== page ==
The New Face of Strategic Planning:
Integrating Technology Into Your Enterprise Strategy
Historically, banks have had two strategic plans: an enterprise, or business plan, and a separate technology plan.  This is no longer tenable, as technology now becomes the driving force behind most strategic initiatives.  This session discusses methods of integrating technology planning into your enterprise planning efforts, providing insight to senior managers and executives as to the increasingly visible and important role technology plays in the banking environment.  Topics include selected new technologies, negotiating and managing vendor relationships, merger and acquisition planning, managing operations and technology staff, and engaging with customers to maintain strong relationships via electronic channels. (this session can be tailored for CEO/Director audiences, or Senior Operations staff.  I can also provide this as a Director Education or Planning Session, privately for individual banks)

Rural Economic Revitalization
Drawing on my volunteer work with various university-level economic development efforts, I have developed presentations to address how small towns can initiate efforts to revitalize their local economies.  One component of my work is a targeted presentation called “Small Towns and Small Banks” that is focused on CEOs of community banks and talks specifically as to how these banks can be catalysts for change that results in stronger communities



General Topics


Preparing Your Bank for the Next Decade
While the day to day pressures of managing balance sheets and regulatory requirements seem overwhelming, smart banks sense that the weight of competitive pressures make it even more important to develop and execute on strategies that will ensure their banks’ success going forward. this session will look at emerging trends in banking products and services, and provide keen insight into developing the infrastructure, tools, and staff needed to deliver them successfully. 

Managing Your Core Vendor Relationships
Your contract for services with your primary banking software provider defines a very important third party relationship with your bank.  Issues of exposure, liability, service levels, and yes, cost, are all in play.  Many banks have signed contracts with dozens of pages, without a careful review.  In some instances, the bank's attorney has been asked to review and comment on the contract, but absent specific software expertise, such a review may be cursory at best.  This session is not a legal review, but an operational one, of the implications of committing to selected aspects of the contract.  Participants will leave with insight into how to evaluate contract terms, and what areas to ask the bank's attorney to look into in further detail. These skills can then be extended to other third party contracts, further enhancing the benefits.   Today's focus on reducing expenses, and controlling costs, makes this session especially timely. Ideal for Operations audiences and CFO Conferences.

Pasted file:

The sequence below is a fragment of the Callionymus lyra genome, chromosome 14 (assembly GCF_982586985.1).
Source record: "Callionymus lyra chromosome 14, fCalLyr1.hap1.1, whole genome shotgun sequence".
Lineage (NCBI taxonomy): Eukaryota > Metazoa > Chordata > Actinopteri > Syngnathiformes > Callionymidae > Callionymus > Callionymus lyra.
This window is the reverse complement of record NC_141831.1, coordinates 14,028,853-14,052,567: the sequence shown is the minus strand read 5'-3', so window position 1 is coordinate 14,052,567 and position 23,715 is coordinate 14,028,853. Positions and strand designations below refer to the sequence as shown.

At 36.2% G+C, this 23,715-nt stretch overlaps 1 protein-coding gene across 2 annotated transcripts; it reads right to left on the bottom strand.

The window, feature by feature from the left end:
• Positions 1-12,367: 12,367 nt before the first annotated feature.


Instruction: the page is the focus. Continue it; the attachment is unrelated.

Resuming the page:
Alternate Branching Strategies: Leveraging Technology to Efficiently Serve Existing and New Markets
While community banks offer a wide range of electronic delivery channels, branch footprint remains a key component of service delivery.  This session will look at smarter ways to branch, including limiting physical plant investment, and utilizing a wide range of technologies to provide outstanding service across all of your markets. 

Developing Your Bank’s Call Center
Today, even small banks need a plan for centralizing customer contact and support.  As delivery channel options increase, customer demands for timely, knowledgeable support will increase.  A call center is the key, allowing you to offer a seamless, consistent experience when customers choose to call, email, tweet, or FB for help.  To augment this policy, banks must move to a “universal associate” model, whereby each employee with customer service responsibility is cross trained on all products and services.  This allows quick, accurate responses, and raises customer satisfaction, which in turn increases customer loyalty, along with the adoption of new technologies.  This session will guide participants in mapping out a plan to move to a call center model from wherever they are now.

Developing Your Bank's Mobile Strategy